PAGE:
By Reg Kittrelle
[This 2010 Harley-Davidson Electra Glide Ultra Limited Road Test was originally published in American Rider]
If you haven’t ridden a recent Electra Glide you owe it to your riding soul to do so. They are impressive machines that handle well and brake excellently with an ease that is both smooth and powerful. They are being pressed by competition from both the metric and domestic side, but the Limited sits atop the list.
The first Electra Glide appeared in 1965, powered by the Panhead engine in its last year of production. In 1969, the batwing fairing made its first appearance on the Glide, and has been the signature of its design ever since. Today’s Electra Glide Ultra Limited visually connects to its forefathers with ease, yet it’s a modern machine perfectly capable of taking you across town or across country.
Throw a leg over the Limited’s saddle, settle in, and hit the start button. The 103-cubic-inch Twin Cam engine fires instantly. The rubber mounts dampen the V-twin’s vibrations, with only a satisfying engine rocking coming through at idle. At 901 pounds ready to ride, the Limited is a formidable piece of iron, but clutch engagement is seamless and smooth, and moving the bike onto the highway is easily done.
At speed, the Limited feeds back a solid feeling that made me think of a train; heavy, yes, but glued to the rails and vibration-free. Those who haven’t experienced these motorcycles will find it hard to believe how much fun they can be on a winding mountain road. With its rigid, predictable chassis, and the excellent standard ABS Brembo brakes, the Limited is a hoot to ride aggressively. Add in that 102 pounds-feet of torque delivered by the TC103, and you’ll find yourself coming out of every turn grinning.
Besides the motor, the differences between the Limited and the two other Glides are fairly subtle. One that you notice immediately, however, is the titanium-tone gauge faces. The font is now larger, and the white LED backlighting makes it significantly easier to read the gauges quickly. Apart from that, the differences mostly fall into the category of what-was-once-an-option-is-now-standard. These include, among others, the aforementioned ABS, Contrast Chrome 28-spoke aluminum wheels unique to the Limited, a Smart Security System, heated handgrips, Premium saddlebag and Tour-Pak liners, and special Limited badging. Additionally, a 12-volt 15-amp power outlet is nestled in the Tour-Pak.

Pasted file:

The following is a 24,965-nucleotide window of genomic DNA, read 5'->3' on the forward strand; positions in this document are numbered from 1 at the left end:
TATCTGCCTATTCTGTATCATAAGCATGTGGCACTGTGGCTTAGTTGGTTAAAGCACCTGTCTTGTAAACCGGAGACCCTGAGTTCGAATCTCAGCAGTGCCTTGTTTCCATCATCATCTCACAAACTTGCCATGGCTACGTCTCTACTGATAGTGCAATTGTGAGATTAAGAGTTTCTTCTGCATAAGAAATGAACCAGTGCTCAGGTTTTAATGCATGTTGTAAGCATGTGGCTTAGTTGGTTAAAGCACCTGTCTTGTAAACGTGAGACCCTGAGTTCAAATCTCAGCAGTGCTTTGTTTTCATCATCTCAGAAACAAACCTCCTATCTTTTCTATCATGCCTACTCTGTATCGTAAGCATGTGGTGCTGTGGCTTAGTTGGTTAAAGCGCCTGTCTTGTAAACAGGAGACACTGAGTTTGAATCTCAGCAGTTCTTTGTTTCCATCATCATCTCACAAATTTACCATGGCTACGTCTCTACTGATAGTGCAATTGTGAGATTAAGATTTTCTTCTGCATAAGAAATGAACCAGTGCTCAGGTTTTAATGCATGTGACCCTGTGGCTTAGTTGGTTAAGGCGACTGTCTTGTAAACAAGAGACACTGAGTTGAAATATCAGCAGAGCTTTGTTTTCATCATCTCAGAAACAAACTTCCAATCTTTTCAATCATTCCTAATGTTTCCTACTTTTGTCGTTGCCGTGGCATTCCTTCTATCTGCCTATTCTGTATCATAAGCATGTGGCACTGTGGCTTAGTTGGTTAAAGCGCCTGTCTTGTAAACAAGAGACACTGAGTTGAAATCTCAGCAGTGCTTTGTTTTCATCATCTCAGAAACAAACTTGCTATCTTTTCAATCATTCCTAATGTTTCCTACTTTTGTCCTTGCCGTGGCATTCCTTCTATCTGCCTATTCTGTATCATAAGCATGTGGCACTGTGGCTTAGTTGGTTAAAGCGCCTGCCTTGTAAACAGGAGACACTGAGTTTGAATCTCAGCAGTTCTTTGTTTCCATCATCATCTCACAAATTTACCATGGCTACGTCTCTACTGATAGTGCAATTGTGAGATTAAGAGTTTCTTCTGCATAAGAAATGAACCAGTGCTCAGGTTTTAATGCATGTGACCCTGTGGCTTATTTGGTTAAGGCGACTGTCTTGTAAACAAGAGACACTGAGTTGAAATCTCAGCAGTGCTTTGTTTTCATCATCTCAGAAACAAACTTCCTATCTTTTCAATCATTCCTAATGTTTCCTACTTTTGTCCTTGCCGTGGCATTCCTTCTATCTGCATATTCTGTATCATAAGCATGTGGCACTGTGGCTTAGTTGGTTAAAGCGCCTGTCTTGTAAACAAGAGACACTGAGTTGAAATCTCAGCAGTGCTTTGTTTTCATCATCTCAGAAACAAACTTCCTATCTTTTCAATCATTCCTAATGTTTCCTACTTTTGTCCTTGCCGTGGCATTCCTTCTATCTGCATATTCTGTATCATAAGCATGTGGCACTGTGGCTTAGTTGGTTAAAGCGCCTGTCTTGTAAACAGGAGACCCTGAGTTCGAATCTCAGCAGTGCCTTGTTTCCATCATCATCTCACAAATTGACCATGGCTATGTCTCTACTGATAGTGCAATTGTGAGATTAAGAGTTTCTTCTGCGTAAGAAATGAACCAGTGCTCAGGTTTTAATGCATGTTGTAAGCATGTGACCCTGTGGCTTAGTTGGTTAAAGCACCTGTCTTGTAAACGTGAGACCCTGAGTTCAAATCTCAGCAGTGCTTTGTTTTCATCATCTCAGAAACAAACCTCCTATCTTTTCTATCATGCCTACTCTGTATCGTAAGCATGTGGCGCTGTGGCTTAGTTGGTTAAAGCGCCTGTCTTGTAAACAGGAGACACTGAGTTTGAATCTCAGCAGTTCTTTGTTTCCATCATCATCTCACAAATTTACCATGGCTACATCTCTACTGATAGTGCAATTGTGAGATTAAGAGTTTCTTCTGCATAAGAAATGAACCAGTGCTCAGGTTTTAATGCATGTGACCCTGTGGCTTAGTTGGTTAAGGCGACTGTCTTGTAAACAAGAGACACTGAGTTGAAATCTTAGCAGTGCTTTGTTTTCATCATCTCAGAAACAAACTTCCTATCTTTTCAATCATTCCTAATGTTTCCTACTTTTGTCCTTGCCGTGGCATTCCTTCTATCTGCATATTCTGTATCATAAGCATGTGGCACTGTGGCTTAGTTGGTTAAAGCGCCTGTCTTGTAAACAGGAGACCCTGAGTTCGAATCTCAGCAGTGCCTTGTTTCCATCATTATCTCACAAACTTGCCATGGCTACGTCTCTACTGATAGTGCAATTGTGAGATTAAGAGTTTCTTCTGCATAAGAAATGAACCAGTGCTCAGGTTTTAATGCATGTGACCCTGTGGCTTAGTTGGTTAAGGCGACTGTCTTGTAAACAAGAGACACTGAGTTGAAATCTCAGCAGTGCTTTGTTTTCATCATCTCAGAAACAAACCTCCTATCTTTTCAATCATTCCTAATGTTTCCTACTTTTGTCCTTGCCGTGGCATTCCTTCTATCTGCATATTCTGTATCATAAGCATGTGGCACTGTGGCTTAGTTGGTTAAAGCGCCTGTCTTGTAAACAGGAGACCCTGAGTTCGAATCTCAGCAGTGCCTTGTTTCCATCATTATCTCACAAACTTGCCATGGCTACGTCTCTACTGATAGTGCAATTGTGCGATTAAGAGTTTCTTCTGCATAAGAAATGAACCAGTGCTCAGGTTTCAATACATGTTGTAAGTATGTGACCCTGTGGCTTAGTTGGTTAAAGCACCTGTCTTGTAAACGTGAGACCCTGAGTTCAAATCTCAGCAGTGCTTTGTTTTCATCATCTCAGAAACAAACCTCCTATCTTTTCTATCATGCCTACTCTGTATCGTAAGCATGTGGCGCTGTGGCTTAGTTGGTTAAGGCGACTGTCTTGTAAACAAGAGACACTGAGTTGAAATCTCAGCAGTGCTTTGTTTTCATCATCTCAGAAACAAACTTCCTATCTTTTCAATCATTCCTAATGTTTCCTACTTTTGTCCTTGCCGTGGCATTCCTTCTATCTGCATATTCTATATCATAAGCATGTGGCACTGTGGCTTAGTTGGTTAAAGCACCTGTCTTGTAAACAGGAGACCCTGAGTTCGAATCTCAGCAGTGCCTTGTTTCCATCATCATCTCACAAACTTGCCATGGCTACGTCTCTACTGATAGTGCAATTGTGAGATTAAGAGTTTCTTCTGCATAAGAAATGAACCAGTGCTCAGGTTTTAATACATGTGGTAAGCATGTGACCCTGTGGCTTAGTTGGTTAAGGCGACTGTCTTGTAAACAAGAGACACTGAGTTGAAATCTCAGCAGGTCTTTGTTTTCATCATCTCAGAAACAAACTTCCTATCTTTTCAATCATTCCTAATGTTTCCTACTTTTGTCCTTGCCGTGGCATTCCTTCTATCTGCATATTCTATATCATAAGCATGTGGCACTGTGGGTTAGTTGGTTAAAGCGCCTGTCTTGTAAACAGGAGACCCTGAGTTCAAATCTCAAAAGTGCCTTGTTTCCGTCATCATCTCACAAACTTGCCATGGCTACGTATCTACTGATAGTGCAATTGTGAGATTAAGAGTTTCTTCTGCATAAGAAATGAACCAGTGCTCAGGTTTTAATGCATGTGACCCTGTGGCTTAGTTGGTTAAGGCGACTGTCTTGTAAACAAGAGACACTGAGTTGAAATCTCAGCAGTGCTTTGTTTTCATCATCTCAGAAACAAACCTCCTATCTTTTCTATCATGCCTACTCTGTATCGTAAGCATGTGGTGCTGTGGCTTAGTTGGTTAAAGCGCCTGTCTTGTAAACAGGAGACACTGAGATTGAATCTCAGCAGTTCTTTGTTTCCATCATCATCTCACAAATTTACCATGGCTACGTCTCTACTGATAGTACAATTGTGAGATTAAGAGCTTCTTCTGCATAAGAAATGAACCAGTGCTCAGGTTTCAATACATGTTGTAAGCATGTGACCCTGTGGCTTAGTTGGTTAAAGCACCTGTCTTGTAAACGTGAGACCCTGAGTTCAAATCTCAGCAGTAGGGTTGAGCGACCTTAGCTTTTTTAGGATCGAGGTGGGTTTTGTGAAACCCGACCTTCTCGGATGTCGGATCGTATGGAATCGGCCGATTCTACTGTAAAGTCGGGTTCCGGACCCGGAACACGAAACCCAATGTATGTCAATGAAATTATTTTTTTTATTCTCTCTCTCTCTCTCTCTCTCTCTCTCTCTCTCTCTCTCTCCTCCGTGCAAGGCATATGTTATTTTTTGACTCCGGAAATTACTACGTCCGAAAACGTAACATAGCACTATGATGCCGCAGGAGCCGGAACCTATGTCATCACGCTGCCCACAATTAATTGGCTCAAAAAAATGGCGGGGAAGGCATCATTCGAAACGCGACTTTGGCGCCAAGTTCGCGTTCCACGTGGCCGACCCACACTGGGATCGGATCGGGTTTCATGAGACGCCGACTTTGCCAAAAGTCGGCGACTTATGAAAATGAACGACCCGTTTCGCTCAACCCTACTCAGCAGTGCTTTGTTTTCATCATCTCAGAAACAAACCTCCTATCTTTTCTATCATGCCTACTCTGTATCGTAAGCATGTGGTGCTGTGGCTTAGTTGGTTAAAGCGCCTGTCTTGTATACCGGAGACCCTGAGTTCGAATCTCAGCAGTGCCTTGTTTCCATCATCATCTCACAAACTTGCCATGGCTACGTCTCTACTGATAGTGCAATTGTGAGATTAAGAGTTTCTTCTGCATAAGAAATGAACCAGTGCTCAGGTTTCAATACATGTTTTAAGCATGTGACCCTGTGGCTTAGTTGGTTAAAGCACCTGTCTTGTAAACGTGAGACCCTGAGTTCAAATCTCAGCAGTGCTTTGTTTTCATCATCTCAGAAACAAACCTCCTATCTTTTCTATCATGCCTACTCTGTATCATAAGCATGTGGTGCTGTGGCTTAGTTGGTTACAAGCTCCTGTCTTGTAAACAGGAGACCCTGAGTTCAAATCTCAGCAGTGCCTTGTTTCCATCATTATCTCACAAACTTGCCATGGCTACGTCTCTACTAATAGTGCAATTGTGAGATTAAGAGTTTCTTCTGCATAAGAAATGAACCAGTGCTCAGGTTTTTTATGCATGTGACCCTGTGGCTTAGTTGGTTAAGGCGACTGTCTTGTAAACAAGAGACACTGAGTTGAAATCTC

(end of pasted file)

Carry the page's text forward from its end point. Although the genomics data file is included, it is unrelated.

The best motorcycles are not the sum of their accessories and features, but rather the successful integration of these accessories with the right chassis, motor, suspension and brakes—the total package. Within the Touring group of Harley-Davidsons, the Limited comes the closest to matching this ideal. This motorcycle also serves to point out some concerns with which Harley needs to deal. First, the engine. The TC103 is a good match here, and should be the powerplant of choice with all the Tourers. Interestingly, the TC110, as found in the CVO models, produced better gas mileage numbers than did the TC103. Freeway miles with the TC110 I tested several months ago returned 42 to 44 mpg; I did not see anything more than 39 mpg with the TC103.
Weight is my second concern. Each model year the Electra Glides pork up a few pounds more, and this added weight is often finding its place in the fairing and Tour-Pak areas, making the motorcycles feel top heavy. Continuing to just add accessories to the Electra Glide is not a good option. It will be interesting to see where Harley takes these flagships in coming years.
Now in their 45th year, the Electra Glides may be a bit long in the tooth, but they are still the standard by which other V-twin touring motorcycles are judged. The 2010 FLHTK Electra Glide Ultra Limited does nothing but reinforce that status.